In a grave decorated with branches and surrounded by stones, an unnamed migrant was laid to rest in a Muslim cemetery in north east Poland on Thursday, a recent victim of a migrant crisis on the country's border with Belarus but not the last.
The funeral in the village of Bohoniki of a man thought to have traveled from Africa was the second such ceremony organized this week by the local Tatar Muslim community.
On Monday they buried a 19-year-old Syrian, drowned in a river last month while trying to cross to the European Union from Belarus.
"It is hard," said Maciej Szczesnowicz, a leader of the local Tatar Muslim community. "It pains me that people went to another country... and met such a fate in here Poland."
The European Union says Minsk flew in thousands of migrants from transit hubs in the Middle East and pushed them to cross illegally into the bloc in order to put pressure on Europe in retaliation for sanctions imposed against Belarus over human rights abuses. Belarus denies this.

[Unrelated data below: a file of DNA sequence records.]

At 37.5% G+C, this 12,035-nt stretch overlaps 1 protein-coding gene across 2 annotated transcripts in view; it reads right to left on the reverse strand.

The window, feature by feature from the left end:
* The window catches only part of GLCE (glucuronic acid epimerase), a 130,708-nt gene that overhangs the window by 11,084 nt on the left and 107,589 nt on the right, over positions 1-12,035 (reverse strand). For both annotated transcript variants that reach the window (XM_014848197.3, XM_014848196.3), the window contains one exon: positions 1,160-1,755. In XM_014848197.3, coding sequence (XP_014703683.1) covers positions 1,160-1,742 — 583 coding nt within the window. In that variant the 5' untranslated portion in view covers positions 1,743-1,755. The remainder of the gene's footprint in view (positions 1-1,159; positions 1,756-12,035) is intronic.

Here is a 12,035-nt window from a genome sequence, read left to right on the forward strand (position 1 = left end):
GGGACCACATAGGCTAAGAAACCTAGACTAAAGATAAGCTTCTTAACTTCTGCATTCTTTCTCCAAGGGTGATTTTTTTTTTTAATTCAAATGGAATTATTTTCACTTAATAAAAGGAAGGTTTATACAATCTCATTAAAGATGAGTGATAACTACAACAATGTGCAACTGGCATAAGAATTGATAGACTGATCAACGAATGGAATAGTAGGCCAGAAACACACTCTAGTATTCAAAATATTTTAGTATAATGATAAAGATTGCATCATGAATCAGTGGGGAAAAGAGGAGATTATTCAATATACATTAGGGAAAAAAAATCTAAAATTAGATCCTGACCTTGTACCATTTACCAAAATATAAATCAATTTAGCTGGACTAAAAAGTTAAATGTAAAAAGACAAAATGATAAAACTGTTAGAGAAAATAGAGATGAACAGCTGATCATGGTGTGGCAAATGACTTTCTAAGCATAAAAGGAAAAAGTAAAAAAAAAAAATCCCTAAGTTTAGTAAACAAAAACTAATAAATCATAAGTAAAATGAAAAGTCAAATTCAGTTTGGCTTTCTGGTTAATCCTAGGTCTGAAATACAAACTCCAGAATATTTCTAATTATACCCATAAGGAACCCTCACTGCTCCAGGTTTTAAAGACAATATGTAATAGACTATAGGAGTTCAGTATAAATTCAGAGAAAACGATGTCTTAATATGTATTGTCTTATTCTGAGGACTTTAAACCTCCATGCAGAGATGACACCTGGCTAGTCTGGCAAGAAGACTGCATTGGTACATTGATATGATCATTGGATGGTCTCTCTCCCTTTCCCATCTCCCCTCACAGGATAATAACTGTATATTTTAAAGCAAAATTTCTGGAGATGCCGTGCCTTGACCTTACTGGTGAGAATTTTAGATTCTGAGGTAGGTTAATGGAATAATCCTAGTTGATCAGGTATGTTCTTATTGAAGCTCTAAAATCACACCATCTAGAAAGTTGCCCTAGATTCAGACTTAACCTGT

While Polish authorities had been unable to establish the identity of the man, Szczesnowicz said he had been with a group of Muslim migrants and that a post-mortem had shown he was around 30 years old.
The man's grave was marked with a plaque bearing the letters NN for an anonymous person and giving the date of death as October 22.
Szczesnowicz said another migrant funeral was planned for Friday. "There will either be one coffin or two, we will see," he said.
A small ethnic and religious minority in overwhelmingly homogenous and Catholic modern Poland, the Tatars descend from warriors who were rewarded with land by Polish kings for protecting the country's eastern border centuries ago.
The community has been delivering clothes and food to both migrants and Polish troops on the border.